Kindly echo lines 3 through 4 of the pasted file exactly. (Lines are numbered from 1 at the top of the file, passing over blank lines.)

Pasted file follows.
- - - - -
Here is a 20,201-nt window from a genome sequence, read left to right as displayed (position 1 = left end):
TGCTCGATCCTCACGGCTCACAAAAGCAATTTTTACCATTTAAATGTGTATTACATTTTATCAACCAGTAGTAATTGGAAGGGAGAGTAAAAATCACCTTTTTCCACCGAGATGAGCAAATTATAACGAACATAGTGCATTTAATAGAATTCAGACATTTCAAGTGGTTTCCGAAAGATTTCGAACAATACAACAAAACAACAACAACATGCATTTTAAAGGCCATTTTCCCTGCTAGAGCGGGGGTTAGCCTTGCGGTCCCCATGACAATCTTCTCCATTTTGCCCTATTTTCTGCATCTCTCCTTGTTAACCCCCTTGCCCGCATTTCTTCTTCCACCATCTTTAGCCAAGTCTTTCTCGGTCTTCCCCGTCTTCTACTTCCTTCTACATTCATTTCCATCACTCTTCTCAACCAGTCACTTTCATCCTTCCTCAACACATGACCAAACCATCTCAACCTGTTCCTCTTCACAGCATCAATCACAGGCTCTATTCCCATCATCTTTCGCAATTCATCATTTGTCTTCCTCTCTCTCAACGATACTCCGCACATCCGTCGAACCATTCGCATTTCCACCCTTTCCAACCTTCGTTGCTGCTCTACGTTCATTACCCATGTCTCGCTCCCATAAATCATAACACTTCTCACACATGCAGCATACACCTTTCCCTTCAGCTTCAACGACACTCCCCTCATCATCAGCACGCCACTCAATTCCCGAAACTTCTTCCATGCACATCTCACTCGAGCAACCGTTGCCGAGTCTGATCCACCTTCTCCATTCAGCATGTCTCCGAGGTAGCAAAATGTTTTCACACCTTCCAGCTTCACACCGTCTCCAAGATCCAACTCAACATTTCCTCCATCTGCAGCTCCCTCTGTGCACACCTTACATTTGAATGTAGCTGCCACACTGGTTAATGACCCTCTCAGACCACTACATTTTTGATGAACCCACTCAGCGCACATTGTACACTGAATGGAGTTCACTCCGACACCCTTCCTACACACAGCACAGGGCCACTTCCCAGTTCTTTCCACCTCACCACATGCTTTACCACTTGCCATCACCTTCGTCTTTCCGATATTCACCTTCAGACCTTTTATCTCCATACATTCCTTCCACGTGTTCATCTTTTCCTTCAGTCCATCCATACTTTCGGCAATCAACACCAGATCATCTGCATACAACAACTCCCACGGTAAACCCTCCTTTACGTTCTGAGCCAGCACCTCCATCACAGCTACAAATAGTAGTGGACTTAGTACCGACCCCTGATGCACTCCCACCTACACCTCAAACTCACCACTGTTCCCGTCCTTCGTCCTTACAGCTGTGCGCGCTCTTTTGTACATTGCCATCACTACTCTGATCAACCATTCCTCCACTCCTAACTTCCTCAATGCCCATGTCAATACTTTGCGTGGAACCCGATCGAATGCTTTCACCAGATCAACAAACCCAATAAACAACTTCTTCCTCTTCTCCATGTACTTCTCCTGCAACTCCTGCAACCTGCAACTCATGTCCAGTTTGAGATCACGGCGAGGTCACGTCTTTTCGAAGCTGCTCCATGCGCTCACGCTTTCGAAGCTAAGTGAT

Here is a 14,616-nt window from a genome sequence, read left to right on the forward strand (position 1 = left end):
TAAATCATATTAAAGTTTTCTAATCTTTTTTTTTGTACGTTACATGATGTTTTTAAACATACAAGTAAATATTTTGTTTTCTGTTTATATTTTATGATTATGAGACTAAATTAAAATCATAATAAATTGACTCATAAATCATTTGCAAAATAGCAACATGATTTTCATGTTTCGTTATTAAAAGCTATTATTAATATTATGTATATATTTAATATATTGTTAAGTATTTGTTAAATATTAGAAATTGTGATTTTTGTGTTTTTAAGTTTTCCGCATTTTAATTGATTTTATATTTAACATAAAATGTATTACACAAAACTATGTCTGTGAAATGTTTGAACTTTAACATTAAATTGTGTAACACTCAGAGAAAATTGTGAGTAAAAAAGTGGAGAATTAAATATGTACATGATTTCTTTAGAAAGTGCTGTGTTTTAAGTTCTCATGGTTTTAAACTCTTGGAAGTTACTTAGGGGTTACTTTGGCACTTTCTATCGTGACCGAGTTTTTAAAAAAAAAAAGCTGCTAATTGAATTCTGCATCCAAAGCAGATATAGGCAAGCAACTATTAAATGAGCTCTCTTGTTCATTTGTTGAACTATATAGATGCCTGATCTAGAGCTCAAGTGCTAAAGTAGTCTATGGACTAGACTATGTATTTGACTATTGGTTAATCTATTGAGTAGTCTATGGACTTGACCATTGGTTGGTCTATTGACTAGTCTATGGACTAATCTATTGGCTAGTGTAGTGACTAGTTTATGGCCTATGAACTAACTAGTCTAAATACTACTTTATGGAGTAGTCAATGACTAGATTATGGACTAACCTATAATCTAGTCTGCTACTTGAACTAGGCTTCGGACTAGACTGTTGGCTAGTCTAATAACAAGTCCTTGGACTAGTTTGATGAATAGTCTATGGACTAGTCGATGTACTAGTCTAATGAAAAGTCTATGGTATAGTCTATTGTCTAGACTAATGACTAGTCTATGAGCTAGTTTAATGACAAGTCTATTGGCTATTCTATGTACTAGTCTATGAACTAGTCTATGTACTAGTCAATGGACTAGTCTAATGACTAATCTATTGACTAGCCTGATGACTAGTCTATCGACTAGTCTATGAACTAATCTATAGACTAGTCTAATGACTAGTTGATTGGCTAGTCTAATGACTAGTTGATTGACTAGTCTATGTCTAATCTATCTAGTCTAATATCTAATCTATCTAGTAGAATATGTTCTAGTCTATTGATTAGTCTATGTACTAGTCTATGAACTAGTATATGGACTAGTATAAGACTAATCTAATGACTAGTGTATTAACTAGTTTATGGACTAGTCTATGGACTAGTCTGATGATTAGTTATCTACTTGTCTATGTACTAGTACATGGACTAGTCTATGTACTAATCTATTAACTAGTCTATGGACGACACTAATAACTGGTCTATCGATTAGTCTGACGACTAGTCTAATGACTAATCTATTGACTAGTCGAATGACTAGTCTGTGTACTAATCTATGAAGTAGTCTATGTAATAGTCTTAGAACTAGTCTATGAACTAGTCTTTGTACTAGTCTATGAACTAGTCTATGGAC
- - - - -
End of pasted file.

Here is a 14,616-nt window from a genome sequence, read left to right on the forward strand (position 1 = left end):
TAAATCATATTAAAGTTTTCTAATCTTTTTTTTTGTACGTTACATGATGTTTTTAAACATACAAGTAAATATTTTGTTTTCTGTTTATATTTTATGATTATGAGACTAAATTAAAATCATAATAAATTGACTCATAAATCATTTGCAAAATAGCAACATGATTTTCATGTTTCGTTATTAAAAGCTATTATTAATATTATGTATATATTTAATATATTGTTAAGTATTTGTTAAATATTAGAAATTGTGATTTTTGTGTTTTTAAGTTTTCCGCATTTTAATTGATTTTATATTTAACATAAAATGTATTACACAAAACTATGTCTGTGAAATGTTTGAACTTTAACATTAAATTGTGTAACACTCAGAGAAAATTGTGAGTAAAAAAGTGGAGAATTAAATATGTACATGATTTCTTTAGAAAGTGCTGTGTTTTAAGTTCTCATGGTTTTAAACTCTTGGAAGTTACTTAGGGGTTACTTTGGCACTTTCTATCGTGACCGAGTTTTTAAAAAAAAAAAGCTGCTAATTGAATTCTGCATCCAAAGCAGATATAGGCAAGCAACTATTAAATGAGCTCTCTTGTTCATTTGTTGAACTATATAGATGCCTGATCTAGAGCTCAAGTGCTAAAGTAGTCTATGGACTAGACTATGTATTTGACTATTGGTTAATCTATTGAGTAGTCTATGGACTTGACCATTGGTTGGTCTATTGACTAGTCTATGGACTAATCTATTGGCTAGTGTAGTGACTAGTTTATGGCCTATGAACTAACTAGTCTAAATACTACTTTATGGAGTAGTCAATGACTAGATTATGGACTAACCTATAATCTAGTCTGCTACTTGAACTAGGCTTCGGACTAGACTGTTGGCTAGTCTAATAACAAGTCCTTGGACTAGTTTGATGAATAGTCTATGGACTAGTCGATGTACTAGTCTAATGAAAAGTCTATGGTATAGTCTATTGTCTAGACTAATGACTAGTCTATGAGCTAGTTTAATGACAAGTCTATTGGCTATTCTATGTACTAGTCTATGAACTAGTCTATGTACTAGTCAATGGACTAGTCTAATGACTAATCTATTGACTAGCCTGATGACTAGTCTATCGACTAGTCTATGAACTAATCTATAGACTAGTCTAATGACTAGTTGATTGGCTAGTCTAATGACTAGTTGATTGACTAGTCTATGTCTAATCTATCTAGTCTAATATCTAATCTATCTAGTAGAATATGTTCTAGTCTATTGATTAGTCTATGTACTAGTCTATGAACTAGTATATGGACTAGTATAAGACTAATCTAATGACTAGTGTATTAACTAGTTTATGGACTAGTCTATGGACTAGTCTGATGATTAGTTATCTACTTGTCTATGTACTAGTACATGGACTAGTCTATGTACTAATCTATTAACTAGTCTATGGACGACACTAATAACTGGTCTATCGATTAGTCTGACGACTAGTCTAATGACTAATCTATTGACTAGTCGAATGACTAGTCTGTGTACTAATCTATGAAGTAGTCTATGTAATAGTCTTAGAACTAGTCTATGAACTAGTCTTTGTACTAGTCTATGAACTAGTCTATGGAC